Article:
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Where Is Current TV Headed?

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Was Current right to fire Keith Olbermann? The answer largely depends on where Current is headed and what it hopes to accomplish as a network.

The justification for firing Olbermann seems obvious -- he's a pompous, self-important prima donna who seems to think the media world revolves around him and that the rules don't apply. He talked trash about his network publicly, reportedly scrapped an expensive set and is alleged to have been notoriously absent from his show. Firing seems like a no brainer.

On the other hand, if Current has hopes to evolve away from being the fringe network that it is and connect with a larger mainstream audience, firing a talented pro like Keith and replacing him with a non-professional broadcaster like Eliot Spitzer was probably a bad move.

There is a universal truth in the broadcasting industry -- great broadcasters are mercurial and difficult to deal with. They have larger than life personalities and a grand sense of self-importance. However, it's exactly that recipe that usually creates success on the air.

When I discovered Ed Schultz doing local radio in Fargo, North Dakota, I knew immediately he had the right stuff to become a major national media personality. He had tremendous confidence in himself and a larger than life personality that was well earned through his years of success as a local broadcaster. He also had a hot temper that could ignite in a flash. Despite our mutual admiration for one another, we clashed often. But it was exactly that passion and oversized confidence that I knew would translate to broadcasting success. So I not only tolerated it, I welcomed it.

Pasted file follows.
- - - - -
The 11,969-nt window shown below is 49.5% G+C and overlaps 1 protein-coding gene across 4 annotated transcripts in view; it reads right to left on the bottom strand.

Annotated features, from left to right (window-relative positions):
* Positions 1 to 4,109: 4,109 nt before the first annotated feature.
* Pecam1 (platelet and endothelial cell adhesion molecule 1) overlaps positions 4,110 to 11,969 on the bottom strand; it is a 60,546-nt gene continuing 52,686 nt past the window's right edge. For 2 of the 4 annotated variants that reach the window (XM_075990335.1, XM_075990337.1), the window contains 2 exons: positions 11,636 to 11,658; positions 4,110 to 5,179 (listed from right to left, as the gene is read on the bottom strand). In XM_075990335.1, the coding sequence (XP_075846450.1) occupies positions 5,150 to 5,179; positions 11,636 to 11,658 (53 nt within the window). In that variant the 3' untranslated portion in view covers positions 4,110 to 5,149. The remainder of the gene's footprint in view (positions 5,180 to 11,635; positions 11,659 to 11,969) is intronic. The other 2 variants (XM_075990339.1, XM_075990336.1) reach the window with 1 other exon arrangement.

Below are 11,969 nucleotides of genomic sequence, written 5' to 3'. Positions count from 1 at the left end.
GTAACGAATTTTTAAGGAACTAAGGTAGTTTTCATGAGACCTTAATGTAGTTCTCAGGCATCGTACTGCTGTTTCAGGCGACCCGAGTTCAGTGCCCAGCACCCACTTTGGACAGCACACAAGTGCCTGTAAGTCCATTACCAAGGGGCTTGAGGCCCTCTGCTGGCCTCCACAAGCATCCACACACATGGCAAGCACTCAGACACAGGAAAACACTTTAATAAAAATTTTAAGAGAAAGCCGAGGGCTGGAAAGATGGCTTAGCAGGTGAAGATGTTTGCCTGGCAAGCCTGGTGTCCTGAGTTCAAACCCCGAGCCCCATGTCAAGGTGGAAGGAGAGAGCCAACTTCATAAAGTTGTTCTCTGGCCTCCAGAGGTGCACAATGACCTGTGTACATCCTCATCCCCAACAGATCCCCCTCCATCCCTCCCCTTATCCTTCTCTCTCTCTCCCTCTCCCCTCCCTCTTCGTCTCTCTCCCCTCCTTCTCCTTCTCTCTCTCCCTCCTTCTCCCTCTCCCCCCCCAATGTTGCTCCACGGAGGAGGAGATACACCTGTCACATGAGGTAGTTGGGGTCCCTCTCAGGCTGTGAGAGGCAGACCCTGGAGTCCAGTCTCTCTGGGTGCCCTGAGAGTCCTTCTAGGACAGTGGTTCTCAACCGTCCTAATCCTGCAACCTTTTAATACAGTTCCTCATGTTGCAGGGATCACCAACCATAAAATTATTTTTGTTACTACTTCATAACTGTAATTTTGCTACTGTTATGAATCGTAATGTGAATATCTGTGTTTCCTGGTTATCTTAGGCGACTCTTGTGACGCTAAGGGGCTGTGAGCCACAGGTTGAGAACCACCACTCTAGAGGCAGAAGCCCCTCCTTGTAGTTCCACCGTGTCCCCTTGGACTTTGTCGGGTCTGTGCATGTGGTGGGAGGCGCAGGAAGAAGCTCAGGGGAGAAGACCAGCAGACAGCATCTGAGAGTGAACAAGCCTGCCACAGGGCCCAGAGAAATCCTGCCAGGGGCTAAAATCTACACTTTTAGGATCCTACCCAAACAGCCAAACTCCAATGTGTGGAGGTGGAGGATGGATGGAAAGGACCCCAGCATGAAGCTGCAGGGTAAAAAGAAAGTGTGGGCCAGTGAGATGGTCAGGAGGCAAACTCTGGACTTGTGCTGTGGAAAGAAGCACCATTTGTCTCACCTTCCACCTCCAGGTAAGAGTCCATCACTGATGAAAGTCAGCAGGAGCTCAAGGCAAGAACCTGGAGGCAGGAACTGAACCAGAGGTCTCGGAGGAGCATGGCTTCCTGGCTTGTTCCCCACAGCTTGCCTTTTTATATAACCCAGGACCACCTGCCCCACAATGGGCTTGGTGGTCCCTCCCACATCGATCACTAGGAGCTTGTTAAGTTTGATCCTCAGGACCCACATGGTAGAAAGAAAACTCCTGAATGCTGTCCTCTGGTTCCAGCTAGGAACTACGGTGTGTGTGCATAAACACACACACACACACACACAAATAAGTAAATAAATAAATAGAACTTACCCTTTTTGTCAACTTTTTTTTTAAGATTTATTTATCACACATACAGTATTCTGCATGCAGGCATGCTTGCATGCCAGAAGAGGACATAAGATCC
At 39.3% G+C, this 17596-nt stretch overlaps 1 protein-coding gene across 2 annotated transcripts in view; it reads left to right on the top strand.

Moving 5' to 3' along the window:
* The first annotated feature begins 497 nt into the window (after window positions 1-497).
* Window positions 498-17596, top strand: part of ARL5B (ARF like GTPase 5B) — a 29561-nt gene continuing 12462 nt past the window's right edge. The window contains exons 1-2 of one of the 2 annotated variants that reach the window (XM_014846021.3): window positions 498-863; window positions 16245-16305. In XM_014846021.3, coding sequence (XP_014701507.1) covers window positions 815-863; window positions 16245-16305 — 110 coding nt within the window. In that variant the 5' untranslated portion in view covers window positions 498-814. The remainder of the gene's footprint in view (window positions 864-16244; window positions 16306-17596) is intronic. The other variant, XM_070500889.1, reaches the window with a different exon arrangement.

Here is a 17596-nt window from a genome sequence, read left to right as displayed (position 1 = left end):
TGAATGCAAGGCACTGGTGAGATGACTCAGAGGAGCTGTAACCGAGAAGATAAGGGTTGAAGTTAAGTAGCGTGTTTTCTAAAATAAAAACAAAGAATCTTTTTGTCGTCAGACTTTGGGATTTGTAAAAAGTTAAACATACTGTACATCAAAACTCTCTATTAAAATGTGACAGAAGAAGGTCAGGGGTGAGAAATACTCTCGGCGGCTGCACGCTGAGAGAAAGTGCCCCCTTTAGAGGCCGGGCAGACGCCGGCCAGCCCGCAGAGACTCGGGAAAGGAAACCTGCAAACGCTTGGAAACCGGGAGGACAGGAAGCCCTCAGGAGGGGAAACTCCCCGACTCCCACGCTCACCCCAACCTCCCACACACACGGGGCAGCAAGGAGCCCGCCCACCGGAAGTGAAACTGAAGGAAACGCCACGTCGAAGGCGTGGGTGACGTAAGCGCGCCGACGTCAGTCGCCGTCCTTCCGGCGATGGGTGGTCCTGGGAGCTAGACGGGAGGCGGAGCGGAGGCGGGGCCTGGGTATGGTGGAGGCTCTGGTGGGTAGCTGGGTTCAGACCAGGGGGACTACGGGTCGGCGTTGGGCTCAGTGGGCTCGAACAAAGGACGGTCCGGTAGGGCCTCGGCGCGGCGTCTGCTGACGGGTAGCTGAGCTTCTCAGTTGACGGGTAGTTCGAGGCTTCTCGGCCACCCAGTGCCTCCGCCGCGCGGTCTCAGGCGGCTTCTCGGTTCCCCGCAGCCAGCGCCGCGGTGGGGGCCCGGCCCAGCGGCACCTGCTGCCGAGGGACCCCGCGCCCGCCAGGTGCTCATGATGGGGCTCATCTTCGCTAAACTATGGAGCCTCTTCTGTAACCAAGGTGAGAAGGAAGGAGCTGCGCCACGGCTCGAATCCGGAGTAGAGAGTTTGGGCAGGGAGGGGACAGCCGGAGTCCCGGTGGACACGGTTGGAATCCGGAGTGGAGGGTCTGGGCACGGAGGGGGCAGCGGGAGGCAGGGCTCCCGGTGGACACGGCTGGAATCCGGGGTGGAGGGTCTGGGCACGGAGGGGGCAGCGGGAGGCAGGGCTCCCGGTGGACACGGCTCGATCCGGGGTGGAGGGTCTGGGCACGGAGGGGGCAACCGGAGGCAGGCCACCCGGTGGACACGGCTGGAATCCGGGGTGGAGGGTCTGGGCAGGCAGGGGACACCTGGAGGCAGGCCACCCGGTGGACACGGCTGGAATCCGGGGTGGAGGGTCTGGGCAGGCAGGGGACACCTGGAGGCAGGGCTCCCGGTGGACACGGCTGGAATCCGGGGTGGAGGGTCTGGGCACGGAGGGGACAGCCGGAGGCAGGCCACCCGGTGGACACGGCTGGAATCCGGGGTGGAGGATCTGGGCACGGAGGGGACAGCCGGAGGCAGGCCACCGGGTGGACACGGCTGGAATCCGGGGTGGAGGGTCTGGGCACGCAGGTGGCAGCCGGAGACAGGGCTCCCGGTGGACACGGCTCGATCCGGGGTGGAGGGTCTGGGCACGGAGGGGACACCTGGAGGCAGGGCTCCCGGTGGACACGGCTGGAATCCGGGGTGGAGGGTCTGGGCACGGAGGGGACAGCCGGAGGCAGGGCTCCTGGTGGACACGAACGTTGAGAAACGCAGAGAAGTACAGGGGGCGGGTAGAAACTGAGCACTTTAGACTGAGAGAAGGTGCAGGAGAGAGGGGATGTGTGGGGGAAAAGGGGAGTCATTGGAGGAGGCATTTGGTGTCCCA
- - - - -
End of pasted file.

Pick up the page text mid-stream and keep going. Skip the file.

Another universal (and rather obvious) truth is -- if you want to be successful in the broadcast industry, stick with professional broadcasters. Broadcasting is a real craft that is developed through years of experience behind the microphone. The most successful broadcasters live, eat and breathe broadcasting. Rush Limbaugh, Sean Hannity, Bill O'Reilly, and Glen Beck aren't actors, activists, or former politicians. They're ego-maniacal broadcast pros who excel at their craft and know how to attract an audience.

Despite the fact that there is no shortage of great progressive broadcasters, Current is seemingly following the Air America model of building a network utilizing non-pros. If Al Gore is serious about growing Current into a network that can truly compete in the very challenging cable network landscape, he needs to take a more disciplined approach and develop his lineup with real professionals. (Note to Al: Take a closer look at your morning lineup of Bill Press and Stephanie Miller. They're real pros with vastly more broadcast experience than your primetime lineup.)

He also needs to recognize that real broadcasters are a different breed of animal. It takes a certain self-restraint to work with them effectively. But the resulting success usually justifies the headaches.